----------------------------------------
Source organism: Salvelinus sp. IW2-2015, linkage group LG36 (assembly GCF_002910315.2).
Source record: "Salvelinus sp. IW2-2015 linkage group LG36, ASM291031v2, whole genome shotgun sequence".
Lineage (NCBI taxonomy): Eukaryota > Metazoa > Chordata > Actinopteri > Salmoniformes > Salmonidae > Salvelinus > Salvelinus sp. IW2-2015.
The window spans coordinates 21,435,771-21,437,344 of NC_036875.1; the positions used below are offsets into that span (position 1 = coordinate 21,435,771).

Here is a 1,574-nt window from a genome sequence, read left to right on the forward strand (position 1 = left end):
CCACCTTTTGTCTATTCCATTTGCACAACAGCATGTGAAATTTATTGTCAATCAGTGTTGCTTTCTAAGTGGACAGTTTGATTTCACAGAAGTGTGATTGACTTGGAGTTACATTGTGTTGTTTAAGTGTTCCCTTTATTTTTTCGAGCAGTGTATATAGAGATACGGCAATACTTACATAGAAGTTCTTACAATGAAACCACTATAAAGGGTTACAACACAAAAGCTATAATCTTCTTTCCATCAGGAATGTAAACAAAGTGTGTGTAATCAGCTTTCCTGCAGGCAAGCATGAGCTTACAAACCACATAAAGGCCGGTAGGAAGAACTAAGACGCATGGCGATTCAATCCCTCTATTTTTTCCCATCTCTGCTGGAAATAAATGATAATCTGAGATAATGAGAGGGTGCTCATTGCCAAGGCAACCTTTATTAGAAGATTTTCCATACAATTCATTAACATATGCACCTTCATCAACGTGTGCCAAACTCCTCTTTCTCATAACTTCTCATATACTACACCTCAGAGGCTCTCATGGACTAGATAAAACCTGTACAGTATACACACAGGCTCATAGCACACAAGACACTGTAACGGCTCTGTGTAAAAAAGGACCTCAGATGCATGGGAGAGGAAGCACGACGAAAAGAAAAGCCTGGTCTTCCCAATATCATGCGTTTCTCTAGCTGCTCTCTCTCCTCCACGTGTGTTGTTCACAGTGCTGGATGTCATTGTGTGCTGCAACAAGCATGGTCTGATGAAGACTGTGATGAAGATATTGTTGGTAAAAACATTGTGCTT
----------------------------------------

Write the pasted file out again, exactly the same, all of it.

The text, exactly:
Source organism: Salvelinus sp. IW2-2015, linkage group LG36 (assembly GCF_002910315.2).
Source record: "Salvelinus sp. IW2-2015 linkage group LG36, ASM291031v2, whole genome shotgun sequence".
Lineage (NCBI taxonomy): Eukaryota > Metazoa > Chordata > Actinopteri > Salmoniformes > Salmonidae > Salvelinus > Salvelinus sp. IW2-2015.
The window spans coordinates 21,435,771-21,437,344 of NC_036875.1; the positions used below are offsets into that span (position 1 = coordinate 21,435,771).

Here is a 1,574-nt window from a genome sequence, read left to right on the forward strand (position 1 = left end):
CCACCTTTTGTCTATTCCATTTGCACAACAGCATGTGAAATTTATTGTCAATCAGTGTTGCTTTCTAAGTGGACAGTTTGATTTCACAGAAGTGTGATTGACTTGGAGTTACATTGTGTTGTTTAAGTGTTCCCTTTATTTTTTCGAGCAGTGTATATAGAGATACGGCAATACTTACATAGAAGTTCTTACAATGAAACCACTATAAAGGGTTACAACACAAAAGCTATAATCTTCTTTCCATCAGGAATGTAAACAAAGTGTGTGTAATCAGCTTTCCTGCAGGCAAGCATGAGCTTACAAACCACATAAAGGCCGGTAGGAAGAACTAAGACGCATGGCGATTCAATCCCTCTATTTTTTCCCATCTCTGCTGGAAATAAATGATAATCTGAGATAATGAGAGGGTGCTCATTGCCAAGGCAACCTTTATTAGAAGATTTTCCATACAATTCATTAACATATGCACCTTCATCAACGTGTGCCAAACTCCTCTTTCTCATAACTTCTCATATACTACACCTCAGAGGCTCTCATGGACTAGATAAAACCTGTACAGTATACACACAGGCTCATAGCACACAAGACACTGTAACGGCTCTGTGTAAAAAAGGACCTCAGATGCATGGGAGAGGAAGCACGACGAAAAGAAAAGCCTGGTCTTCCCAATATCATGCGTTTCTCTAGCTGCTCTCTCTCCTCCACGTGTGTTGTTCACAGTGCTGGATGTCATTGTGTGCTGCAACAAGCATGGTCTGATGAAGACTGTGATGAAGATATTGTTGGTAAAAACATTGTGCTT